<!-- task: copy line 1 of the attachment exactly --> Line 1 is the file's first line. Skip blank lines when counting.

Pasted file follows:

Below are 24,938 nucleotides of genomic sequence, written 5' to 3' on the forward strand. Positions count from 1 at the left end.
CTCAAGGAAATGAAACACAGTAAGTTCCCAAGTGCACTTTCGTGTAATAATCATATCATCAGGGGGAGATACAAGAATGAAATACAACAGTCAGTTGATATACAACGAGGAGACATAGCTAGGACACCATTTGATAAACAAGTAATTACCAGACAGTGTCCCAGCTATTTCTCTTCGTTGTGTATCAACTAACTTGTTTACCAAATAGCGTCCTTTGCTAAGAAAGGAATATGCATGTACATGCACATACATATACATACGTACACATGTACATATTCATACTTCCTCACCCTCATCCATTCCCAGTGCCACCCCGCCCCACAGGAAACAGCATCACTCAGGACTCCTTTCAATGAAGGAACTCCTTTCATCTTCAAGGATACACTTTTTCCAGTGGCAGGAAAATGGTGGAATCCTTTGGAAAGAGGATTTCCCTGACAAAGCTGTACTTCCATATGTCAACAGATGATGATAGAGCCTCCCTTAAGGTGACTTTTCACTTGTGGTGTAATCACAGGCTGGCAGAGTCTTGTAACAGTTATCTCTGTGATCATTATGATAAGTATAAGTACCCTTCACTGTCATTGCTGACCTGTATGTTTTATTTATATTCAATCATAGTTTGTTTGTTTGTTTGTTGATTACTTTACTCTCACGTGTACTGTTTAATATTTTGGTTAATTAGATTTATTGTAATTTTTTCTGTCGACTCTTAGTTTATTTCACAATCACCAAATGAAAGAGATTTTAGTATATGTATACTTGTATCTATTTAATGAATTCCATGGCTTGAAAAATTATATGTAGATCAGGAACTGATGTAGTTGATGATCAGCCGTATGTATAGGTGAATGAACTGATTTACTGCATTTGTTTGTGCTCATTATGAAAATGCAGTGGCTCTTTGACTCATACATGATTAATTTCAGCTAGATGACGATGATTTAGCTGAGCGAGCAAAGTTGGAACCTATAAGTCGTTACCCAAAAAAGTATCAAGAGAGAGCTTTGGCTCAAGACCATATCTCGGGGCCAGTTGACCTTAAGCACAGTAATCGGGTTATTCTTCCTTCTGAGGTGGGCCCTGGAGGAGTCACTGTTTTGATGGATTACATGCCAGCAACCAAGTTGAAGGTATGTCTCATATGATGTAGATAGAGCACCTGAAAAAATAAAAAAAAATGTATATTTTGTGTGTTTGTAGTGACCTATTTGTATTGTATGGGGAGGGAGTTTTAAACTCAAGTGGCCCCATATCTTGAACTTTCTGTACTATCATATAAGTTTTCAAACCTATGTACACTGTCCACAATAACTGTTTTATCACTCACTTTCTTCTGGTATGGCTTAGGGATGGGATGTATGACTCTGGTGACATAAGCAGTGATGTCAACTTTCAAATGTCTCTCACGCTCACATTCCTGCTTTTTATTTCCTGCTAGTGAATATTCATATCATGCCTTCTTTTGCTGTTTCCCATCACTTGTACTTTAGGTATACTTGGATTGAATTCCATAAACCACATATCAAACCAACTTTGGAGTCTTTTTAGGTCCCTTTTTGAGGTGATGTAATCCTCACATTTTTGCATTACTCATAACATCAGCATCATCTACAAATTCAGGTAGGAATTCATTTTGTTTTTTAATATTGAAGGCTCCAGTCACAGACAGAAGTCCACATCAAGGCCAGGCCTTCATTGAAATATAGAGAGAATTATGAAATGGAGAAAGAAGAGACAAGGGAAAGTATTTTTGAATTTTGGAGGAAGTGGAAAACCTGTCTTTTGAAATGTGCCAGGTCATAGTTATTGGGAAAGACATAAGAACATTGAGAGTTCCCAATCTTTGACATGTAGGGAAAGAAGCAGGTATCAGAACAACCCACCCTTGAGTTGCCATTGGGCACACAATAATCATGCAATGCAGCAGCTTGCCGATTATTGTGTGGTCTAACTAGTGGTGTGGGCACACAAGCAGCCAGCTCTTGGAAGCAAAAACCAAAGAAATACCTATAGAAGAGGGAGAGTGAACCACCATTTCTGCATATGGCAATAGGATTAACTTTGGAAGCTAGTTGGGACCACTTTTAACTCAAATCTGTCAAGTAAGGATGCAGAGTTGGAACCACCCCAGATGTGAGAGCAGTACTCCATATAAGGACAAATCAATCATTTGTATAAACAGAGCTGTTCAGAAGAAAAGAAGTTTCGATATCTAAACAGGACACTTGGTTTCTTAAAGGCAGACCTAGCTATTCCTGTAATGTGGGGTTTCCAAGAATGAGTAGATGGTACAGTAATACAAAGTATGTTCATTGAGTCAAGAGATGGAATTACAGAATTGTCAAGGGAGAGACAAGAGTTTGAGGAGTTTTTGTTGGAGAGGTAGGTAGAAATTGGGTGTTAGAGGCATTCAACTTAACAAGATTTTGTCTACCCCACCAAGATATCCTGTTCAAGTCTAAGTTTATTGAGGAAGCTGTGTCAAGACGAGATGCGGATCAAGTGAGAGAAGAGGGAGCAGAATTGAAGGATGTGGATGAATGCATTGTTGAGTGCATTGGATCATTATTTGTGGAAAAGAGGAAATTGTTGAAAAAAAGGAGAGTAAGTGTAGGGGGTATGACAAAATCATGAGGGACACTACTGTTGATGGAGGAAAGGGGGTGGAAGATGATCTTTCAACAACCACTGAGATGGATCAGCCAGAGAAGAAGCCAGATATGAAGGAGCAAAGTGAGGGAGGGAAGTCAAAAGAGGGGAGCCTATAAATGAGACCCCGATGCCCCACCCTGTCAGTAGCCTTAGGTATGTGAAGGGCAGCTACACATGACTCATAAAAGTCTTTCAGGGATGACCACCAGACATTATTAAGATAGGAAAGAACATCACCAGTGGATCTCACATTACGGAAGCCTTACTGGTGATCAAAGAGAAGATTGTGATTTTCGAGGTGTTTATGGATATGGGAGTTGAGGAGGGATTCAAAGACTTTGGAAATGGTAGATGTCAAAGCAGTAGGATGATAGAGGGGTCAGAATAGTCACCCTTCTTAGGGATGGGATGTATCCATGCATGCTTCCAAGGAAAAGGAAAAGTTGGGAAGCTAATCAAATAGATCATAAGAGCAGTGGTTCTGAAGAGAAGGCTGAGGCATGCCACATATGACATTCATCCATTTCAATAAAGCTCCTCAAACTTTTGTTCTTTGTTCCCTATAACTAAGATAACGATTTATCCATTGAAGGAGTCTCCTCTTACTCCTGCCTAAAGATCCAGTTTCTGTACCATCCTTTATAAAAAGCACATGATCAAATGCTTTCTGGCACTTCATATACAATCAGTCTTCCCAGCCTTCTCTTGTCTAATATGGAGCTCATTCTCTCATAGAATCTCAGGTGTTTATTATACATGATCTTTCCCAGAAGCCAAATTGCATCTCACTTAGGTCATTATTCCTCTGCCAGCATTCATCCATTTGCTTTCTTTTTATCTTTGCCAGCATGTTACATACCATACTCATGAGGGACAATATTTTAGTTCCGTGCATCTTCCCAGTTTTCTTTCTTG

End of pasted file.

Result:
Below are 24,938 nucleotides of genomic sequence, written 5' to 3' on the forward strand. Positions count from 1 at the left end.